Carving in one of the
tombs - photograph by Douglas Hourston
Holm of Papay
This is a small island (see the picture at top of this page) accessible only by private hire boat
from the old pier at Papa Westray - contact Papay Coop for advice.
It is possible that the inhabitants of prehistoric settlements such as
the buried their dead here.
There are three ancient chambered cairns
on the Holm - the most remarkable being on the high ground at the south
end. This is an elongated version of the Maeshowe type tomb,
having no less than 10 single and 2 double side chambers opening off the
main chamber. There are markings, not easy to see, including an 'eyebrow'
motif long thought to be mere abstract forms. This tomb was first excavated in 1849.
Following the discovery of a 5,000-year-old 3.5cm tall stone carved figurine
during excavations funded by Historic Scotland at the Links of Noltland prehistoric settlement on
the neighbouring island of Westray in 2009, parallels have been drawn with the Papay Holm carvings.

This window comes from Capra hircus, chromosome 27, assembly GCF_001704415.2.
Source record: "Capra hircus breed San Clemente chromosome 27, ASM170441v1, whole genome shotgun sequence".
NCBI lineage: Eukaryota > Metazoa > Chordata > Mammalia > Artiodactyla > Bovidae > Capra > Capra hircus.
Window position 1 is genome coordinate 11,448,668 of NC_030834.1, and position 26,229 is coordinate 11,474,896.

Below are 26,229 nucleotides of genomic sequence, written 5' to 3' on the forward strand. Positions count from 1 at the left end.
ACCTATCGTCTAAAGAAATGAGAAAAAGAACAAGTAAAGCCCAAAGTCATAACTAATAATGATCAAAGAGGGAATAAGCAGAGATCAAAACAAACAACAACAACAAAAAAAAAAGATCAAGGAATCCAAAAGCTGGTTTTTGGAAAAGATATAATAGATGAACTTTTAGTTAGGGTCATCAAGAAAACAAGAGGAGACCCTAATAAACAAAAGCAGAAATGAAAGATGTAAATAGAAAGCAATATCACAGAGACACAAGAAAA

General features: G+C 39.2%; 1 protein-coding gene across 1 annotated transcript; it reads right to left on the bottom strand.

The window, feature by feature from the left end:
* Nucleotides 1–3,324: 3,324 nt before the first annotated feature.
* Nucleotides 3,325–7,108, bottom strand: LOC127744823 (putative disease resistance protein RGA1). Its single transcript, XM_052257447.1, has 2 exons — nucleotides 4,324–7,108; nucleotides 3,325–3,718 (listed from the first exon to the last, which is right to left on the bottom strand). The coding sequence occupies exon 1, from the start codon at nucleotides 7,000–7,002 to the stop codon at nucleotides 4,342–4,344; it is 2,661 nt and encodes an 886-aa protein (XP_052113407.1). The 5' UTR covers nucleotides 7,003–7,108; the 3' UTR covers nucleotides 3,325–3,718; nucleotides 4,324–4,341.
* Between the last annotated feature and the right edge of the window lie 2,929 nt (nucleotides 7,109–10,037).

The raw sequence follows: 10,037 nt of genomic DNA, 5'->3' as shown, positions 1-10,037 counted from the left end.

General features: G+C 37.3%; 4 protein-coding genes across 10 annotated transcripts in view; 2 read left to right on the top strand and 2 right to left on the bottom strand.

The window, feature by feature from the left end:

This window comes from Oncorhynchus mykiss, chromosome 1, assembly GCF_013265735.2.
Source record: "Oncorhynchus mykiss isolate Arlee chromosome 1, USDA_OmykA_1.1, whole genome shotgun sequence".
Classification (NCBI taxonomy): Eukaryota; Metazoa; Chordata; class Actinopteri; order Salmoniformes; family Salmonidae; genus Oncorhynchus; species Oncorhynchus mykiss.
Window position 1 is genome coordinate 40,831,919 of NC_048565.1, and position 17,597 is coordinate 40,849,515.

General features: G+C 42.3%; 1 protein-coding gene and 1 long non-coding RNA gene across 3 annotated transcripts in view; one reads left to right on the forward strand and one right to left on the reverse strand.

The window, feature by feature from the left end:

The most distinctive features on the figurine include heavy, curved eyebrows with dots for eyes beneath.
The Historic Scotland press release stated that archaeologists were keen to compare these with seemingly
abstract markings on the lintel stone inside the Holm of Papa Westray tomb. Mike Brooks of the Historic Scotland
photographic unit took high-quality pictures inside the tomb which seem to suggest a link.
According to Richard Strachan, senior archaeologist with the Historic Scotland cultural resources
"Initial comparisons do show a similarity in use of this eyebrow motif and may point to the
possibility that the markings in the cairn are meant to show human eyebrows and eyes, as the style is very similar
to the figurine. Alternatively, we may be seeing the re-use of a motif familiar to the carver and applied to
different contexts with different meaning."
"This is highly intriguing and raises yet more questions about Neolithic people’s attitudes
to artistic representations of human beings. Images of people are very rare indeed, which some people believe
suggests that it was considered taboo. But the discovery of the figurine shows there were some exceptions, and
the lintel in the tomb may suggest that there were situations where particular features could be shown."
Originally the chamber would have been
entered by a low passage midway in the tomb, today one enters by a hatch
and ladder through the 1929 concrete roof built to preserve the tomb.
Torches are inside the tomb for visitors
You will probably find a large number of
seals on the rocks between Papay and the Holm. They consider visitors to
be a great curiosity!
Seal pup on the tangles
- photograph by Douglas Hourston